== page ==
Fast Food's Green Trend: Making Big Macs and Lattes More Earth-Friendly

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Starbucks styrofoam cup by MyNameMattersNot, Flickr.com
MyNameMattersNot, Flickr.com
When you think of green companies, fast food chains don't exactly top the list. Fast food, after all, takes ingredients grown in monocultures around the world, transports them in gas-guzzling trucks and ships, then prepares them in air-conditioned kitchens before swaddling them in piles of plastic and paper that will eventually find their way into landfills. Overall, not an Earth-friendly process.

But what if fast food companies could find ways to chip away at those problem areas?

Some, like Chipotle, have started using solar cells and hyper-efficient plumbing to cut down on their carbon footprints. Others have installed recycling bins and segregated trash, to ensure that compostable materials and recyclables get disposed of properly.

But perhaps most impressively, some fast food chains are taking aim at their packaging. To anybody whose memory stretches back to the 1980s, a company like McDonald's might feel like the least-green business on the planet. After all, it spent decades packing its billions and billions of burgers into petroleum-based Styrofoam containers.

For that matter, fast food coffee can be similarly un-green. Between Styrofoam cups, plastic lids and cardboard sleeves, your basic latte is eight ounces of rainforest-destroying caffeine surrounded by another few ounces of Earth-killing waste products.

But it doesn't have to be that way. Starbucks and McDonald's have emerged as leaders in the green fast food movement. For the past few years, the two companies have been working on improving their sourcing, cutting down on their packaging, and lobbying the FDA to increase the amount of recycled fibers that are allowed in fast food packaging.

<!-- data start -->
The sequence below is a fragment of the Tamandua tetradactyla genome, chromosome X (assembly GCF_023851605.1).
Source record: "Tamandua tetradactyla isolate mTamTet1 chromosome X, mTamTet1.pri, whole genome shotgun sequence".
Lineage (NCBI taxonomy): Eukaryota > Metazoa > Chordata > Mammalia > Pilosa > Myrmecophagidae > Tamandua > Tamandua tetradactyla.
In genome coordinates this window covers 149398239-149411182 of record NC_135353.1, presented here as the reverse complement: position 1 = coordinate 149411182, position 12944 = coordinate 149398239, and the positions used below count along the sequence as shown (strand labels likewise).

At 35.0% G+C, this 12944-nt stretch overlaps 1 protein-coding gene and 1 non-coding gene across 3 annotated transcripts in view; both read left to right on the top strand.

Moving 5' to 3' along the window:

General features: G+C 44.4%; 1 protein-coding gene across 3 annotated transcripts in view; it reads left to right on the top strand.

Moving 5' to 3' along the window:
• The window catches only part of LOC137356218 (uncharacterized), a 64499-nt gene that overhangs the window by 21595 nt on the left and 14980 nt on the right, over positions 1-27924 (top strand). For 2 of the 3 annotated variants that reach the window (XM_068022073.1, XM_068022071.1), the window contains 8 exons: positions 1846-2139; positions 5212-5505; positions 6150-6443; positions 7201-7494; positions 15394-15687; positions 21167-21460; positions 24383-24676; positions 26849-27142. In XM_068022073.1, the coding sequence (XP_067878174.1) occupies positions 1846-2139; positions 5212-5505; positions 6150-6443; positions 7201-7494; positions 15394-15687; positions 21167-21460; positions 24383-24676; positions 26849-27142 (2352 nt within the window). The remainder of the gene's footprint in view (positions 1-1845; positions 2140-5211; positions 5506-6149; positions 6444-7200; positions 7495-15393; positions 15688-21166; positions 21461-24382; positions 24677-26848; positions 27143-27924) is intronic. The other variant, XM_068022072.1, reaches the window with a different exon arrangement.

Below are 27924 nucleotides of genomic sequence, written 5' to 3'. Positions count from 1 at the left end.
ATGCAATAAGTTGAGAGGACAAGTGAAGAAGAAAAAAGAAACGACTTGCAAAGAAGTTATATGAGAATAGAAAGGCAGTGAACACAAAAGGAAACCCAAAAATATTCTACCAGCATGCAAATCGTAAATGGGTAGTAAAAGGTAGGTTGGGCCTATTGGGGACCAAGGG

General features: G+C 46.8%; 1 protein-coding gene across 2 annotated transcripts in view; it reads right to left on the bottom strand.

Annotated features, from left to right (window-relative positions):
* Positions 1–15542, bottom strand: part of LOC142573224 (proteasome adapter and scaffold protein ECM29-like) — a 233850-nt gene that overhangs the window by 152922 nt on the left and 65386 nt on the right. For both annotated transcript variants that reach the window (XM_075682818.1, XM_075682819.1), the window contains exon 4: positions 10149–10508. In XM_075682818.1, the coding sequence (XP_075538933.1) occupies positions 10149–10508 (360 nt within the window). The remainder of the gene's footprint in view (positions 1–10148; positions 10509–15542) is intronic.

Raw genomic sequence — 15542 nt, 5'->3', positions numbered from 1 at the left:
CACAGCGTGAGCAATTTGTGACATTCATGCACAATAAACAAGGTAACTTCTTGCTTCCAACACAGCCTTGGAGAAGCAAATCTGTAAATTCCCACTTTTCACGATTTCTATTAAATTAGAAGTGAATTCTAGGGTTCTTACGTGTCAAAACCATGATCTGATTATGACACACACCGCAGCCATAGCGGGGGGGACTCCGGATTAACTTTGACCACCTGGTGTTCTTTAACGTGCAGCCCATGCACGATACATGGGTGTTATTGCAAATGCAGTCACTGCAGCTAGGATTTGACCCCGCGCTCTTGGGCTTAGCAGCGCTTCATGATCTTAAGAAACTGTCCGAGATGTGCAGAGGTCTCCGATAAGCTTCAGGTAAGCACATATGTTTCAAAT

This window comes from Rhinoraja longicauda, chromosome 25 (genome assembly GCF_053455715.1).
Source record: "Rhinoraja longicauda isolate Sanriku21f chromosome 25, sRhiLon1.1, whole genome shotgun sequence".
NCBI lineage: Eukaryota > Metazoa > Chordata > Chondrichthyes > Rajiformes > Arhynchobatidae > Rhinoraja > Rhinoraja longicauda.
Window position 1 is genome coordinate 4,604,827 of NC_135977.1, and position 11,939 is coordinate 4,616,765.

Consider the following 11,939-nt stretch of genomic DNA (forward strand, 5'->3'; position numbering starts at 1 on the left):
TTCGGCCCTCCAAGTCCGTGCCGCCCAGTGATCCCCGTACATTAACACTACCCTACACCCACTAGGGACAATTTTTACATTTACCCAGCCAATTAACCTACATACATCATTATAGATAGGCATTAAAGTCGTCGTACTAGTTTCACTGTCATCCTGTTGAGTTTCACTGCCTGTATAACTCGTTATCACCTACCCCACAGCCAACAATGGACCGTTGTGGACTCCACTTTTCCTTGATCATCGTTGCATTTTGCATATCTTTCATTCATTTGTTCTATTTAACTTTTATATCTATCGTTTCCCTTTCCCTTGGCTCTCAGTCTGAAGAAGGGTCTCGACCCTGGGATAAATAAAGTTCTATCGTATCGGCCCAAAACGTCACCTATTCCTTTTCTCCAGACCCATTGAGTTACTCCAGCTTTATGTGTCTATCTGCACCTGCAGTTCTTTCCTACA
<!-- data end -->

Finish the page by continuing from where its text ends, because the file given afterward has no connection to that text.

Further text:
Recently, Starbucks took the trend a step further with its reuseable cups. Sold for $1 apiece, the cups last for about a month, cut down on the company's paper waste, and offer customers a low-cost way to improve their own carbon footprints. Not surprisingly, they're also profitable: By reducing waste, Starbucks trims its trash hauling costs. Beyond that, it also drives sales -- customers save 10 cents on their refills if they use the cups, a factor that seems likely to lure them in more often.
Starbucks isn't the only chain hopping on the reusable trend. Many companies offer pricey reusable mugs, but a growing number are bringing in inexpensive, semi-disposable, reusable vessels. For example, Just Salad, a New York-based chain, offers reusable salad bowls. When customers bring them back in, they get free toppings on their salads.

The key to these sorts of initiatives is that they don't just benefit the environment: They also benefit the companies that employ them. After all, while Just Salad's bowls ensure that less plastic makes its way into landfills, they also give customers an added incentive to walk back through its doors at lunchtime. As an increasing number of restaurants discover the profit potential in going green, it will only become easier for consumers to cut down on their own waste.

It is, however, possible to go to far. Bob's, a Brazilian fast food company, is using the ultimate recyclable packaging: their burgers come wrapped in edible, rice-based paper. Then again, if the point of packaging is to ensure that your precious food doesn't come into contact with the outside world, it's worth asking if edible wrappers defeat the entire purpose of packaging.

Bruce Watson is DailyFinance's Savings editor. You can reach him by e-mail at bruce.watson@teamaol.com, or follow him on Twitter at @bruce1971.


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harrymorgan124